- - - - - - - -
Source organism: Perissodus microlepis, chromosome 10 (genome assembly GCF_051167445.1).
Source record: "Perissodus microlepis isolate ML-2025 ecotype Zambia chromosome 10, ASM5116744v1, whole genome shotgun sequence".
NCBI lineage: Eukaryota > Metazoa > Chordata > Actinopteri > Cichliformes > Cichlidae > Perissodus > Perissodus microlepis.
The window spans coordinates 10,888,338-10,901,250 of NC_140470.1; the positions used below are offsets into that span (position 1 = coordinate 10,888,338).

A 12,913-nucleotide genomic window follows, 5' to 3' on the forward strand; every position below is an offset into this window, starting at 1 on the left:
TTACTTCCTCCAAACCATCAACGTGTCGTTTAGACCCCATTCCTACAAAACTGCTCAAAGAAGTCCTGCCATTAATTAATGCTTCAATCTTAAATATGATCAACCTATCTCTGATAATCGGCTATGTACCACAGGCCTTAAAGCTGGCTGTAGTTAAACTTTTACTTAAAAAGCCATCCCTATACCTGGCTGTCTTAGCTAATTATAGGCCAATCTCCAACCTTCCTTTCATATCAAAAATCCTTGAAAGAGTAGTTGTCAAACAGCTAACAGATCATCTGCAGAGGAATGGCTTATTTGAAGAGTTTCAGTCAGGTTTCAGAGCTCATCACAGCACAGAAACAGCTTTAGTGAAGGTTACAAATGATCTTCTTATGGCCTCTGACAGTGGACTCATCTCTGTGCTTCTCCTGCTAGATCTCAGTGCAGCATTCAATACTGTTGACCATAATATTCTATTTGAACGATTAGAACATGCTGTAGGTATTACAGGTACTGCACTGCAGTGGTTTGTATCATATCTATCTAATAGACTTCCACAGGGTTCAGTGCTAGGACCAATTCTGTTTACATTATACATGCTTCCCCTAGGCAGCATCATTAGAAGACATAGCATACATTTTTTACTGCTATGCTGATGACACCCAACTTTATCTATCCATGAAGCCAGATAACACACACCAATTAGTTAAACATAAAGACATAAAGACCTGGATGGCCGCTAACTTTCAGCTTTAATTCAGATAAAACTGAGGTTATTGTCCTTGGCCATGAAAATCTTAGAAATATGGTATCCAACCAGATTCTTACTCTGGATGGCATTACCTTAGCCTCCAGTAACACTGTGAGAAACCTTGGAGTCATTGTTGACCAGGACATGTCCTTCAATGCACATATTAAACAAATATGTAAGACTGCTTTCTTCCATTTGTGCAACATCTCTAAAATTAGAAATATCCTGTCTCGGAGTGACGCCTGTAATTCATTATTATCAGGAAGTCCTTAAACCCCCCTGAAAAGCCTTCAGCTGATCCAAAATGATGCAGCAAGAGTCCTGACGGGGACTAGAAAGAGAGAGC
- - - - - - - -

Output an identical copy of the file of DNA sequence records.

Source organism: Perissodus microlepis, chromosome 10 (genome assembly GCF_051167445.1).
Source record: "Perissodus microlepis isolate ML-2025 ecotype Zambia chromosome 10, ASM5116744v1, whole genome shotgun sequence".
NCBI lineage: Eukaryota > Metazoa > Chordata > Actinopteri > Cichliformes > Cichlidae > Perissodus > Perissodus microlepis.
The window spans coordinates 10,888,338-10,901,250 of NC_140470.1; the positions used below are offsets into that span (position 1 = coordinate 10,888,338).

A 12,913-nucleotide genomic window follows, 5' to 3' on the forward strand; every position below is an offset into this window, starting at 1 on the left:
TTACTTCCTCCAAACCATCAACGTGTCGTTTAGACCCCATTCCTACAAAACTGCTCAAAGAAGTCCTGCCATTAATTAATGCTTCAATCTTAAATATGATCAACCTATCTCTGATAATCGGCTATGTACCACAGGCCTTAAAGCTGGCTGTAGTTAAACTTTTACTTAAAAAGCCATCCCTATACCTGGCTGTCTTAGCTAATTATAGGCCAATCTCCAACCTTCCTTTCATATCAAAAATCCTTGAAAGAGTAGTTGTCAAACAGCTAACAGATCATCTGCAGAGGAATGGCTTATTTGAAGAGTTTCAGTCAGGTTTCAGAGCTCATCACAGCACAGAAACAGCTTTAGTGAAGGTTACAAATGATCTTCTTATGGCCTCTGACAGTGGACTCATCTCTGTGCTTCTCCTGCTAGATCTCAGTGCAGCATTCAATACTGTTGACCATAATATTCTATTTGAACGATTAGAACATGCTGTAGGTATTACAGGTACTGCACTGCAGTGGTTTGTATCATATCTATCTAATAGACTTCCACAGGGTTCAGTGCTAGGACCAATTCTGTTTACATTATACATGCTTCCCCTAGGCAGCATCATTAGAAGACATAGCATACATTTTTTACTGCTATGCTGATGACACCCAACTTTATCTATCCATGAAGCCAGATAACACACACCAATTAGTTAAACATAAAGACATAAAGACCTGGATGGCCGCTAACTTTCAGCTTTAATTCAGATAAAACTGAGGTTATTGTCCTTGGCCATGAAAATCTTAGAAATATGGTATCCAACCAGATTCTTACTCTGGATGGCATTACCTTAGCCTCCAGTAACACTGTGAGAAACCTTGGAGTCATTGTTGACCAGGACATGTCCTTCAATGCACATATTAAACAAATATGTAAGACTGCTTTCTTCCATTTGTGCAACATCTCTAAAATTAGAAATATCCTGTCTCGGAGTGACGCCTGTAATTCATTATTATCAGGAAGTCCTTAAACCCCCCTGAAAAGCCTTCAGCTGATCCAAAATGATGCAGCAAGAGTCCTGACGGGGACTAGAAAGAGAGAGC